During the '90s, the market ignored old-fashioned dividend-paying stocks in favor of profitless companies that were going to change the way we watch TV, buy groceries and talk on the phone. As it turns out, concepts are fleeting. Cash isn't. Now dividends are making a double-barreled comeback. For one, investors realize there's some security in receiving regular cash payments from a company. Historically, dividends have made up more than 40% of the market's total return. And they can also be proof of a company's financial stability. And now the White House wants to cut the taxes on dividends. They're currently taxed at ordinary income rates as high as 38.6%, while long-term capital gains are taxed at a rate of 20%. That higher rate could come down, or a certain amount of dividends could be excluded from taxation. But the bubble-era rejection of dividends still persists. Many companies don't pay dividends; they'd rather use cash to acquire other companies, buy back stock or develop new technologies. Cisco ( CSCO) shareholders just voted against a dividend. And the yield on ( VFINX) Vanguard's 500 index remains a paltry 1.49%. However, with investors more interested in predictable returns these days and a potential tax cut on the horizon, dividend payouts could pick up.
And some fund managers know how to dig up more dividends than others. If you need income from your investments to live on, these funds won't do. But if you want some dividends from the stock funds you own, here are two solid, cheap no-load funds run by experienced managers.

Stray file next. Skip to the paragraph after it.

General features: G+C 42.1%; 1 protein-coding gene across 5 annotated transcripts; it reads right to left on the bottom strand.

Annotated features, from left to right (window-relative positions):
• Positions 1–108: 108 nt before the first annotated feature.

And what you're going to pay to own a fund in the future is a lot more predictable than what the returns will actually look like. The less you pay to own a fund, the more money will wind up in your wallet. This fund's rock-bottom expense ratio of 0.46% is one of the reasons its one-, three-, five- and 10-year returns rank in the top third of all large-cap value funds. Vanguard's Equity Income fund is run by three different outside managers. Newell Associates manages about half of the fund assets, with the remainder divided between Wellington Management and John A. Levin & Co. With three separate managers concentrating on their own ideas, you get a broadly diversified portfolio of more than 160 stocks, and that reduces volatility. In particular, Newell's focus on attractively priced dividend-paying stocks like Merck ( MRK) helps the fund deliver a yield of 2.51%, well above the broad market.